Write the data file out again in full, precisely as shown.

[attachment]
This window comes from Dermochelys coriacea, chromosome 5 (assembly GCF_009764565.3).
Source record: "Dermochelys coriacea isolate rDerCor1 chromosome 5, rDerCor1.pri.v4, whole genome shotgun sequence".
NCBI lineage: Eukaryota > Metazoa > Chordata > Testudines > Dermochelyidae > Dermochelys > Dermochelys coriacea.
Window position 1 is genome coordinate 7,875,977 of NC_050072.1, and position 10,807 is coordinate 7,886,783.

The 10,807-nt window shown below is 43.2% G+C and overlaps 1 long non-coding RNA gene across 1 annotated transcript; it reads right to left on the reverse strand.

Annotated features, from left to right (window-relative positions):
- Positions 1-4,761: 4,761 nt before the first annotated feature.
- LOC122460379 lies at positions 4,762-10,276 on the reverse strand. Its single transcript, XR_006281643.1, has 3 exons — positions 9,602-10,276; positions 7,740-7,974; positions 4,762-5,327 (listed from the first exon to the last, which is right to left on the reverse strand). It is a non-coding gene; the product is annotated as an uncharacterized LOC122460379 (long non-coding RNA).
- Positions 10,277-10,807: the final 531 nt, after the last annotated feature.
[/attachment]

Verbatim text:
This window comes from Dermochelys coriacea, chromosome 5 (assembly GCF_009764565.3).
Source record: "Dermochelys coriacea isolate rDerCor1 chromosome 5, rDerCor1.pri.v4, whole genome shotgun sequence".
NCBI lineage: Eukaryota > Metazoa > Chordata > Testudines > Dermochelyidae > Dermochelys > Dermochelys coriacea.
Window position 1 is genome coordinate 7,875,977 of NC_050072.1, and position 10,807 is coordinate 7,886,783.

The 10,807-nt window shown below is 43.2% G+C and overlaps 1 long non-coding RNA gene across 1 annotated transcript; it reads right to left on the reverse strand.

Annotated features, from left to right (window-relative positions):
- Positions 1-4,761: 4,761 nt before the first annotated feature.
- LOC122460379 lies at positions 4,762-10,276 on the reverse strand. Its single transcript, XR_006281643.1, has 3 exons — positions 9,602-10,276; positions 7,740-7,974; positions 4,762-5,327 (listed from the first exon to the last, which is right to left on the reverse strand). It is a non-coding gene; the product is annotated as an uncharacterized LOC122460379 (long non-coding RNA).
- Positions 10,277-10,807: the final 531 nt, after the last annotated feature.